You are here
|Title||Expedient - Insight Into D&C 73|
|Publication Type||Book Chapter|
|Year of Publication||2021|
|Authors||Black, Susan Easton|
|Book Title||Restoration Voices Volume 2: Insights and Stories of the Doctrine and Covenants|
|Number of Volumes||2|
|Publisher||Book of Mormon Central|
Show Full Text
As the Prophet Joseph Smith and his scribe Sidney Rigdon were working on the Bible translation, the Lord revealed to them on December 1, 1831, that it was “expedient in me that you should open your mouths in preaching my gospel” (D&C 71:1; emphasis added). The Prophet Joseph said,
Knowing now the mind of the Lord, that the time had come that the Gospel should be proclaimed in power and demonstration to the world, from the Scriptures, reasoning with men as in days of old, I took a journey to Kirtland, in company with Elder Sidney Rigdon on the 3rd day of December .
Joseph and Sidney preached in the nearby townships of Ravenna and Shalersville and other small communities in Portage County, Ohio.
On January 10, 1832, less than six weeks later, the Lord directed “my servants, Joseph Smith, Jun., and Sidney Rigdon ... [that] it is expedient to translate again” (D&C 73:3; emphasis added). They were also told that “it is expedient to continue the work of translation until it be finished” (v. 4; emphasis added).
In scriptures, the word expedient is always connected with a specific purpose. For example, in the Book of Mormon the Lord did for Israelites “all things ... expedient for man to receive” (1 Nephi 17:30; emphasis added) and “if ye will have faith in [Christ,] ye shall have power to do whatsoever thing is expedient in [Him]” (Moroni 7:33; emphasis added). In the Doctrine and Covenants, we learn that the Holy Ghost manifests “all things which are expedient” (D&C 18:1; emphasis added), and the Saints are to be instructed in “all things ... that are expedient for [them] to understand (D&C 88:7; emphasis added).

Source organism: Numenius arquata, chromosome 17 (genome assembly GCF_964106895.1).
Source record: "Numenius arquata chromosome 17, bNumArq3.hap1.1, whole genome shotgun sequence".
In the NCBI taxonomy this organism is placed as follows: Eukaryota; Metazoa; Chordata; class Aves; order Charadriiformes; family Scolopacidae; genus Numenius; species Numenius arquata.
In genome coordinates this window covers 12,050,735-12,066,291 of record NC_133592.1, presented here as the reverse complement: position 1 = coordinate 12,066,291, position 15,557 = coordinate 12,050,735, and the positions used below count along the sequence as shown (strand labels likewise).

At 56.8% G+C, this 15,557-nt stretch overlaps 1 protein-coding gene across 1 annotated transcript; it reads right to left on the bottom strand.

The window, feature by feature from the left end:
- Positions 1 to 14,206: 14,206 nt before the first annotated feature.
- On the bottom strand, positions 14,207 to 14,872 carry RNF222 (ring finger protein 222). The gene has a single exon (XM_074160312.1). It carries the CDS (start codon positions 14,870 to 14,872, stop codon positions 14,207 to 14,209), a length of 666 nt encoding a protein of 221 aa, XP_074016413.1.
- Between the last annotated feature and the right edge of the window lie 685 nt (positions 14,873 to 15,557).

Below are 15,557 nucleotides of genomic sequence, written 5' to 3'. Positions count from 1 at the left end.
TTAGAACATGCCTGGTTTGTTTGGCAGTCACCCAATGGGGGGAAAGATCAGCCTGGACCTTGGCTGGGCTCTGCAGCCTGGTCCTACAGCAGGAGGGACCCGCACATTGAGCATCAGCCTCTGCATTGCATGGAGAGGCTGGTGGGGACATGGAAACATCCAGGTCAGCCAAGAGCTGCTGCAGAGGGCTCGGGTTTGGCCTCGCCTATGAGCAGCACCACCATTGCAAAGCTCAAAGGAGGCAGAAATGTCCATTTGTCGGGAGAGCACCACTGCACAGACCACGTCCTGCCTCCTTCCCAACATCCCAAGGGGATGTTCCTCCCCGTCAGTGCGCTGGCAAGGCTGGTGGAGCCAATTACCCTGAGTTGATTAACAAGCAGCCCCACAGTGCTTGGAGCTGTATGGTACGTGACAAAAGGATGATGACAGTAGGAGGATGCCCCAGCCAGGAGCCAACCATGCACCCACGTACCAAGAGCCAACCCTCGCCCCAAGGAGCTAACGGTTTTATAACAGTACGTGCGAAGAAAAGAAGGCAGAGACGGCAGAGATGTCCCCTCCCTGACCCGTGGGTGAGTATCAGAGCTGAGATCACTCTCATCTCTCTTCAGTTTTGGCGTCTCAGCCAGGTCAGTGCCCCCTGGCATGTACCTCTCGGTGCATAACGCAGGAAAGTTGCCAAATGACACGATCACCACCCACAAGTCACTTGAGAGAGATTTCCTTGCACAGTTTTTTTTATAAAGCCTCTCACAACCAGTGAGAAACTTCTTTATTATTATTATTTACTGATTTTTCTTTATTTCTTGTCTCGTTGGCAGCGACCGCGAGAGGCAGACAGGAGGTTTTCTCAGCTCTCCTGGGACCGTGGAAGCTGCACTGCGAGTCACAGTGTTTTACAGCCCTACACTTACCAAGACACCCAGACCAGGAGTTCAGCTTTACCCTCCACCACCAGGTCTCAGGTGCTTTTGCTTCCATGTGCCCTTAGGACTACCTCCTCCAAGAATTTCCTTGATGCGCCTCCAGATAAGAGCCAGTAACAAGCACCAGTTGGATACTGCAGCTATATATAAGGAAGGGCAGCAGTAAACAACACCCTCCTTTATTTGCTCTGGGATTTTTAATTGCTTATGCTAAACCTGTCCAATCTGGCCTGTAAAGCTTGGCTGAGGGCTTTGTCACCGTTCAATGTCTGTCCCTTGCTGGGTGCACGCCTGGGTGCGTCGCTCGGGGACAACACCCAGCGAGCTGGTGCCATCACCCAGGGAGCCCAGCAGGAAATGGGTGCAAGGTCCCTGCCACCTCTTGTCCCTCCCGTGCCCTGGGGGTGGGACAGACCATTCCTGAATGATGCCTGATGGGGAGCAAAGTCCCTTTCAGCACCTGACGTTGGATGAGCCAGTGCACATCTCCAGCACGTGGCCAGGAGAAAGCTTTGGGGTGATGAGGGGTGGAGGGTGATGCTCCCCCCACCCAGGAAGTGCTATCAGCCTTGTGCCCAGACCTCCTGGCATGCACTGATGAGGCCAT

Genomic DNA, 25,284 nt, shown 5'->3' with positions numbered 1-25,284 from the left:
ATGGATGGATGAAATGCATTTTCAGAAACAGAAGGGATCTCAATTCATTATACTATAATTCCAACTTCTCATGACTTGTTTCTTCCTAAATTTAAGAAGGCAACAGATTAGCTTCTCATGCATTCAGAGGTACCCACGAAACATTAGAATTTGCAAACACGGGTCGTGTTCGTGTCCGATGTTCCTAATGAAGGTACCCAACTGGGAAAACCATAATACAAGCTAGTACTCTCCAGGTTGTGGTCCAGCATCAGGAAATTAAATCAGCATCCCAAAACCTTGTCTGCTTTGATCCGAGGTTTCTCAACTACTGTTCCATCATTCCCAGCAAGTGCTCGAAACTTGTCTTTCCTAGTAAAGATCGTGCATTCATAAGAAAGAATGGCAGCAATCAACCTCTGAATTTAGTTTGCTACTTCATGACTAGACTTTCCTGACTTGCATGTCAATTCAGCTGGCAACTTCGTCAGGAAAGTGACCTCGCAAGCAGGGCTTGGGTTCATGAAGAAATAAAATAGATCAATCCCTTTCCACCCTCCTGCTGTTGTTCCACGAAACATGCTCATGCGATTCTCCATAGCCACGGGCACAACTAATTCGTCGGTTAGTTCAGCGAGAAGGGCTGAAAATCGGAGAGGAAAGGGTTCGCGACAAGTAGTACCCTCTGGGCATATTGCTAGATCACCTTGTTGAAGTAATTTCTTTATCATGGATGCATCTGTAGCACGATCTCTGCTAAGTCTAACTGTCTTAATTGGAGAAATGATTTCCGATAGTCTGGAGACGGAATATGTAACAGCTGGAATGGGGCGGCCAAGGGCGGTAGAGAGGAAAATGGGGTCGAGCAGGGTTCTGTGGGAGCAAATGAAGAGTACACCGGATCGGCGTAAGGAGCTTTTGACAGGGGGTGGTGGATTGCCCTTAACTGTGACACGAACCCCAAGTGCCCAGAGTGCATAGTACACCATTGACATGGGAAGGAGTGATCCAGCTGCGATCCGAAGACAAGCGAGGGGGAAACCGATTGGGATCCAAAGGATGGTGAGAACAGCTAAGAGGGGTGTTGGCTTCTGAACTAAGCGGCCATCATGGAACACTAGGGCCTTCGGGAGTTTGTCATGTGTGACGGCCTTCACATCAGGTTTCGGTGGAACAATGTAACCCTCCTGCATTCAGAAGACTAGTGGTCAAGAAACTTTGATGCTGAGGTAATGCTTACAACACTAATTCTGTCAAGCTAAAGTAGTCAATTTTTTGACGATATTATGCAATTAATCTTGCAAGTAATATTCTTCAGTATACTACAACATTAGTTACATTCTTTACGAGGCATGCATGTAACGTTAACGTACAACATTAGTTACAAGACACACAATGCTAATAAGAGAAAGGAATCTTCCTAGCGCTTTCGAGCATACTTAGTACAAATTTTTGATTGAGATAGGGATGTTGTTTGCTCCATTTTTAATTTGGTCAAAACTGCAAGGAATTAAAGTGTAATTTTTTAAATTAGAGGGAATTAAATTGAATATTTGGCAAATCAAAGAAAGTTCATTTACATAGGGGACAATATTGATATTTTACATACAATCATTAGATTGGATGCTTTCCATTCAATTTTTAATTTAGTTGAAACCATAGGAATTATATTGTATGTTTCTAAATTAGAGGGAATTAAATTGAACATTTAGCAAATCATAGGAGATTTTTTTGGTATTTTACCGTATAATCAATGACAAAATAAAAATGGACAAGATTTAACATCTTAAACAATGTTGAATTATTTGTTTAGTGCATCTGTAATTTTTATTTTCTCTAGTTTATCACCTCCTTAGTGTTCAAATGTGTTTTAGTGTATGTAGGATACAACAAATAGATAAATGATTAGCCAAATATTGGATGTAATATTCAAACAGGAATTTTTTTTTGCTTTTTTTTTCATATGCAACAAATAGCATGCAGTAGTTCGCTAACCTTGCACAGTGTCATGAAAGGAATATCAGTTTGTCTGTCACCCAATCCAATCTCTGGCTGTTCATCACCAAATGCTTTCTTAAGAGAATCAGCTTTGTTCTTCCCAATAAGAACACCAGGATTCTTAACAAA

As Joseph Smith and Sidney Rigdon returned to the John Johnson farmhouse in Hiram, Ohio, in obedience to the divine directive to be “expedient,” they commenced again to work on the translation of the Bible. Joseph wrote, “I completed the translation and review of the New Testament, on the 2nd of February, 1833, and sealed it up.” They then turned their attention once again to the Old Testament.
When the Prophet Joseph’s inspired revisions of the Old and New Testament are brought together, “A total of 3,410 verses in the printed Joseph Smith Translation differ in textual construction from the King James Bible. Of this number 25 verses compose the visions of Moses (Moses 1), 1,289 changes are in the Old Testament, and 2,096 in the New Testament.”
The numerical listing next to each book of scripture indicates the number of verses Joseph Smith revised in the King James Version of the Bible:
Genesis ... 662
Exodus ... 66
Psalms ... 188
Isaiah ... 178
Matthew ... 483
Mark ... 349
Luke ... 563
John ... 159
Romans ... 118
1 Corinthians ... 68
Hebrews ... 47
Revelation ... 75
 History, 1838–1856, volume A-1 [23 December 1805–30 August 1834], 176. Joseph Smith Papers.
 Smith, History of the Church, 1:324.
 Robert L. Millet, “Joseph Smith’s Translation of the Bible and the Doctrine and Covenants,” in Robert L. Millet and Kent P. Jackson, eds., Studies in Scripture, Volume One: The Doctrine and Covenants (Sandy, UT: Randall Book, 1983), 136.
 Millet, “Joseph Smith’s Translation,” 137.
Items in the BMC Archive are made publicly available for non-commercial, private use. Inclusion within the BMC Archive does not imply endorsement. Items do not represent the official views of The Church of Jesus Christ of Latter-day Saints or of Book of Mormon Central.